Rabbi Hillel Halevi of Paritch (Parwich) was born in the town of Khmilnyk in 5555 (1795), to his father Rabbi Meir, who was a Chernobyl chassid. In his childhood, Rabbi Hillel was already well-versed in the Talmud and Jewish law, learned books of Kabbalah, and prayed according to the intentions (kavanot) of the Arizal. It is no wonder that he was called, “the genius of Chemtz,” after the town in which he grew up. When he came across the Tanya, by the Alter Rebbe, he became an ardent chassid of Chabad. Despite all his efforts, however, he never managed to actually see the Alter Rebbe. In 5578 (1818), Rabbi Hillel was sent by the Mittler Rebbe [the second Lubavitcher Rebbe] to tens of farming settlements that the Rebbe had established in Kherson, “to sow spirituality and to reap materiality” for the needy. In this way, Rabbi Hillel became the spiritual teacher for tens of thousands of Jews whom he taught and supported. He dedicated his life to disseminating Torah and Chassidut and worked with self-sacrifice to provide kosher food for the Jewish soldiers who had been forcibly drafted into the Czar’s army. In 5600 (1840) he became the Rabbi of Paritch in White Russia, near Minsk and then became the Rabbi of the nearby city, Babruysk. Rabbi Hillel would write everything that he heard from the Rebbes and add his own explanation. He also composed deep, chassidic melodies. His words of Torah were compiled in the books, Pelach Harimon, Imrei No’am, and others. Rabbi Hillel merited a long life and was also a chassid of the third Lubavitcher Rebbe, the Tzemach Tzedek. He passed away on Shabbat, 11 Av, Shabbat Nahamu 5624 (1864), and is buried in Kherson.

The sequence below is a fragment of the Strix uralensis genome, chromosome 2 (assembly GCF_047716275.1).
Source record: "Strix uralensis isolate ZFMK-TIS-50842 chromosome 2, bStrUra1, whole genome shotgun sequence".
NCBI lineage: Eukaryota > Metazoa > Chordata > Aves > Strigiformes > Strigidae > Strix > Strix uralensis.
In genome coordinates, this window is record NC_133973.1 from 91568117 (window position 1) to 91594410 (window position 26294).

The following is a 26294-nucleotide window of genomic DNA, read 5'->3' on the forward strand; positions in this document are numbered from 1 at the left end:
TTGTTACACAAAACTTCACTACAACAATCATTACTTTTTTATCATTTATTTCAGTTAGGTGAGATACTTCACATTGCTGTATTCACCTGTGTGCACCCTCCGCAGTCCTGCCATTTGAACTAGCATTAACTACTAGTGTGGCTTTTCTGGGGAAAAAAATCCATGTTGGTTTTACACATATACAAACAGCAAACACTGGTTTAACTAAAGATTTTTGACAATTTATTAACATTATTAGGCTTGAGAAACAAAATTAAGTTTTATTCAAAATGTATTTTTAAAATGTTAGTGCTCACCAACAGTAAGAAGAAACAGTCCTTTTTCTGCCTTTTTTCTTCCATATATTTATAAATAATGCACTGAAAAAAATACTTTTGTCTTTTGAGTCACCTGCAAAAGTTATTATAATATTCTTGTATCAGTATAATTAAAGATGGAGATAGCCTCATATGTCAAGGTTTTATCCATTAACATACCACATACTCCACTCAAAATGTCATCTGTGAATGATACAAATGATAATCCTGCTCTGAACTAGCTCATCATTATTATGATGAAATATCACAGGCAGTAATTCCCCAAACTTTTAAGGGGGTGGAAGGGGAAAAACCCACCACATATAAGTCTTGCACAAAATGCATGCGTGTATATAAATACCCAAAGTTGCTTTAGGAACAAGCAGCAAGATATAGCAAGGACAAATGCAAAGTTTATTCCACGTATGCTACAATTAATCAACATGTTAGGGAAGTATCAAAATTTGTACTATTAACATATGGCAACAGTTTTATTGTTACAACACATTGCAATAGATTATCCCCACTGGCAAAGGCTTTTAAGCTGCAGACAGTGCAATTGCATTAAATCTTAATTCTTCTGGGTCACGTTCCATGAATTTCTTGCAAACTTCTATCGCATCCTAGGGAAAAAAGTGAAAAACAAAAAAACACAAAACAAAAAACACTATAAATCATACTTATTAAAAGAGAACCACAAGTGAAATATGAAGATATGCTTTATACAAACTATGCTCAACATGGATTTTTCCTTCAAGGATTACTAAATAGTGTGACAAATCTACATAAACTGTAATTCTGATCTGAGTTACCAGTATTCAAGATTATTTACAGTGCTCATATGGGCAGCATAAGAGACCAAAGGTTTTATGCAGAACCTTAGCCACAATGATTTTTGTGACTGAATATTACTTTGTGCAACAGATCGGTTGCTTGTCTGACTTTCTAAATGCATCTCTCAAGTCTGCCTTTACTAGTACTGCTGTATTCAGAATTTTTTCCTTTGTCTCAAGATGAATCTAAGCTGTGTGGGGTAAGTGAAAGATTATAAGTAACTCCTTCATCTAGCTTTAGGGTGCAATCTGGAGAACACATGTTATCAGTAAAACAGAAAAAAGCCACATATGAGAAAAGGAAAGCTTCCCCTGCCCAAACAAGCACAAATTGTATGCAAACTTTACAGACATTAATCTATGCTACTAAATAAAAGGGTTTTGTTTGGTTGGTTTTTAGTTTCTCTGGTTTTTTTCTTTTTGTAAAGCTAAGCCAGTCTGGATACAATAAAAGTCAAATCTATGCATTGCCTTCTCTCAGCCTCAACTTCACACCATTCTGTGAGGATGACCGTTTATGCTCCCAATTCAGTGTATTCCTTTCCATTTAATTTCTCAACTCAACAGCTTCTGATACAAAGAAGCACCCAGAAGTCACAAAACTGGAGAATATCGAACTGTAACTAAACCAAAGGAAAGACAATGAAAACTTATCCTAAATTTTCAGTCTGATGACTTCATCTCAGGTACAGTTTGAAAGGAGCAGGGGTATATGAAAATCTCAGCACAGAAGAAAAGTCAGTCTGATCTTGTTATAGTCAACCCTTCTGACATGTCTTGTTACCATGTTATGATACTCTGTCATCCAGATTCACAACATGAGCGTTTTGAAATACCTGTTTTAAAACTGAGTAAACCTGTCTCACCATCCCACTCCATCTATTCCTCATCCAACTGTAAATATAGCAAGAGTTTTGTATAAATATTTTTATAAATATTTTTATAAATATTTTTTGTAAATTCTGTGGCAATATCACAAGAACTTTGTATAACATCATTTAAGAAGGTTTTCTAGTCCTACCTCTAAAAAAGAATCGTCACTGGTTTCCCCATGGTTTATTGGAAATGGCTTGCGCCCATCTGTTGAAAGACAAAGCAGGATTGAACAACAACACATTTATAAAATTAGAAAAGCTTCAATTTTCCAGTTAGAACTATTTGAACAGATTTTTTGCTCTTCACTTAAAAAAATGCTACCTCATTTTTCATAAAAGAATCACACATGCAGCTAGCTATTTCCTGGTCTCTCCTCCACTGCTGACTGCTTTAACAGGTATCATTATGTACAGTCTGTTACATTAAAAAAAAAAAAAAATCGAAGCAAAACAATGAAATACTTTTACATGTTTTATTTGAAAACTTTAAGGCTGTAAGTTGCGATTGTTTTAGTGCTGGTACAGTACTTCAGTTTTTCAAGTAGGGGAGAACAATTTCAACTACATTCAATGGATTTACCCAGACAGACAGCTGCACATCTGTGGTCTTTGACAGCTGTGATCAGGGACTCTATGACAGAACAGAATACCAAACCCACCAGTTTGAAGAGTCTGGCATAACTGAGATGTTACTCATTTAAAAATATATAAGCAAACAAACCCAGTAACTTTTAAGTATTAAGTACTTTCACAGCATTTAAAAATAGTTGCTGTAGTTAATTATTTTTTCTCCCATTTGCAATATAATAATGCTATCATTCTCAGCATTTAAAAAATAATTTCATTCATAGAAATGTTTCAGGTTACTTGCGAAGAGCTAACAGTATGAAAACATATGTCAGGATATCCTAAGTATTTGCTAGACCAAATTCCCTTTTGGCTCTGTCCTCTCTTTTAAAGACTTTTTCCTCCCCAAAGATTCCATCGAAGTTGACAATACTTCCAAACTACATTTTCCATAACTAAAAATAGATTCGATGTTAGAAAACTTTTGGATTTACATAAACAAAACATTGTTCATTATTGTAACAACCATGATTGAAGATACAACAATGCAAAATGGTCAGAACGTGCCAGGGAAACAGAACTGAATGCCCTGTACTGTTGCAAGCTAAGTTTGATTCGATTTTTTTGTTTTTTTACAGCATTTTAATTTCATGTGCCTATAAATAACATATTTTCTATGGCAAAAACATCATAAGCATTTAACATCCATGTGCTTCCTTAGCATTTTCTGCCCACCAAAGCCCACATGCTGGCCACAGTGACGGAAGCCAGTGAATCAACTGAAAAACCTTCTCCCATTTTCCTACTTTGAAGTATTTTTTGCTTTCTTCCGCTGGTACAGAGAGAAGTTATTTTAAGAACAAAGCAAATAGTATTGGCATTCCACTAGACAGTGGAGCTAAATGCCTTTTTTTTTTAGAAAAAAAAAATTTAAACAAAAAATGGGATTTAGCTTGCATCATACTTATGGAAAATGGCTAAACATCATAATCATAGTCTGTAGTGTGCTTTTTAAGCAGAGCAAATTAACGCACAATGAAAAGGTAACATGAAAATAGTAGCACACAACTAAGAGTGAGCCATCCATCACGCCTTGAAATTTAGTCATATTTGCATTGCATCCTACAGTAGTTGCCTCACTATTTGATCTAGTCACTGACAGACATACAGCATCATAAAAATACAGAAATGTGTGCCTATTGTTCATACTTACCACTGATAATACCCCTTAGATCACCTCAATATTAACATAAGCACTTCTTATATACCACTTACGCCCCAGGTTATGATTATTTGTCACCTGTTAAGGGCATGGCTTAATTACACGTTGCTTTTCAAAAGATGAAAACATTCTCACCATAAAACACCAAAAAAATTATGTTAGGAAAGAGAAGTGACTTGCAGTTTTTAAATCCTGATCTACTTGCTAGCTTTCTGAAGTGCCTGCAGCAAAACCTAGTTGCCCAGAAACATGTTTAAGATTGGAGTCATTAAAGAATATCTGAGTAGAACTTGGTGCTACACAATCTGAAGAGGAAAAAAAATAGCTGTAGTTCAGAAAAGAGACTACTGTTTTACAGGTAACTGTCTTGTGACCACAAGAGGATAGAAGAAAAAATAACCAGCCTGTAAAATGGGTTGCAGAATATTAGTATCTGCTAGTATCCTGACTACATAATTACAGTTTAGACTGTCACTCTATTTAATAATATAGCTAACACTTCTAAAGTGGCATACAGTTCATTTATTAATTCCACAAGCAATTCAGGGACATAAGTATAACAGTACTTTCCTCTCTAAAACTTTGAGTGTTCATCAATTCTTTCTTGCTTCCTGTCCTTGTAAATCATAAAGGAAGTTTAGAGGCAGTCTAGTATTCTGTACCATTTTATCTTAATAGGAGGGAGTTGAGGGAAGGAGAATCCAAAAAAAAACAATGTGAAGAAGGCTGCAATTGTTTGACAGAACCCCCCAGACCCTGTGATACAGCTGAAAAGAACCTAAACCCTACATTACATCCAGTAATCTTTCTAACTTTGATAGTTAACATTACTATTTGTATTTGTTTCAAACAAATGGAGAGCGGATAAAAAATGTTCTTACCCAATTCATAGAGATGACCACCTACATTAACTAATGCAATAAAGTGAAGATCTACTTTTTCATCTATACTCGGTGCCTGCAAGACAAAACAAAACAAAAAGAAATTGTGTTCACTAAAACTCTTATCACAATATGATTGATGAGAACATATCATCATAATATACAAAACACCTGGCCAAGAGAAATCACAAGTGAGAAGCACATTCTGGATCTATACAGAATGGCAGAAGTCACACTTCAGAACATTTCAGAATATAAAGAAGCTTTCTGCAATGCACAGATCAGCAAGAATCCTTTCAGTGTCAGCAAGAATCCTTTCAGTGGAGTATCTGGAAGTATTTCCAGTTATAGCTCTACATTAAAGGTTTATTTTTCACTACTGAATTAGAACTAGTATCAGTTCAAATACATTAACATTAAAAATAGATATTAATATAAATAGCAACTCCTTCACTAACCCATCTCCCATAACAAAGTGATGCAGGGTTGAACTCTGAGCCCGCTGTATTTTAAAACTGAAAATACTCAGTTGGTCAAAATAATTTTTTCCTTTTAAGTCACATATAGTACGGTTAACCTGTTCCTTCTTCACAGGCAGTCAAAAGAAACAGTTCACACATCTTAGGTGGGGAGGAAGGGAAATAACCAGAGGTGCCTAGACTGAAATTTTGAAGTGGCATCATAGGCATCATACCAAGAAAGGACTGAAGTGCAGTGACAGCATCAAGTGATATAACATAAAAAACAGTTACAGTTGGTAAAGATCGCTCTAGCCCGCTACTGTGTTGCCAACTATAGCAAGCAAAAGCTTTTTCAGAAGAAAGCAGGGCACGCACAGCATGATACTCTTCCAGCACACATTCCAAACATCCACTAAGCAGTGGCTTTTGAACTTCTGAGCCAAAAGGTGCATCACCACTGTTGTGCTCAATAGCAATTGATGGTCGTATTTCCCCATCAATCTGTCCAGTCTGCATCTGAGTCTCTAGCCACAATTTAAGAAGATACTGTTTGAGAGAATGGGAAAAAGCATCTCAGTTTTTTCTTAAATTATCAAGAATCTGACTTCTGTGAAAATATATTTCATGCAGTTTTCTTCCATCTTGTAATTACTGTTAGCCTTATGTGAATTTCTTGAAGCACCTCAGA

On one of Rabbi Hillel’s journeys, he reached a place with very few Jews. Rabbi Hillel strongly desired to pray the evening prayers with the traditional quorum of ten Jews, as he traditionally did. He asked the Jewish innkeeper to gather all the Jews in the area. The innkeeper did his best, but only nine Jews—all the local Jews in the vicinity—came to the inn. “Are there no other Jews in the entire area?” Rabbi Hillel asked the innkeeper. The innkeeper remembered that a few miles away there was another Jew. The Jew, however, was assimilated, conducted himself like a non-Jew and was married to a non-Jewish woman. There was no chance that he would join the quorum.
“Please travel to enlist this Jew immediately,” Rabbi Hillel urged the locals. “Offer him exactly thirteen rubles to compensate him for his time. No more and no less.” The Jews made the trip to the man’s home. By the time they reached their destination, it was the middle of the night. They knocked on his door. The assimilated Jew angrily awoke and made his way to the door, cursing whomever it was that had woken him, on the way. When he saw the delegation of Jews and heard what they wanted, his curses turned even more virulent. “Go away!” he shouted at the people at his doorstep. The man’s wife awoke and asked him what the shouting was all about. When she heard that the delegation had offered her husband such a large sum, she rebuked him. “How foolish can you be? You wake up in the middle of every night just to earn a few coins, and now you have given up thirteen rubles?” Off went the assimilated Jew to be the tenth in the quorum.
The assimilated Jew sat at the side and did not pray. Rabbi Hillel led the prayers with his Divine melodies. The man just sat and listened but did not say anything. At the end, he asked who it was who had led the prayers. “Rabbi Hillel of Paritch,” the others answered. “He is a great tzaddik.” The Jew was amazed, because he remembered that when he was a child, the entire village went out to welcome Rabbi Hillel, for he was already a famous tzaddik at that time. This Jew went to talk to Rabbi Hillel after the prayers and spent two hours with him. Nobody heard what they were saying, but they did hear him crying. When he exited Rabbi Hillel’s room, the Jew travelled to a different city. He left his non-Jewish wife and returned to God. The entire search for a quorum had been for him.
In this story, Rabbi Hillel acts in a manner usually reserved for the greatest tzaddikim, who descend into the depth of the kelipot to redeem the sparks hidden there. The Tzemach Tzedek summed up Rabbi Hillel’s employment of the Divine service of tzaddikim in one sentence: “An action-taking tzaddik like him has not been in this world for the past three hundred years.”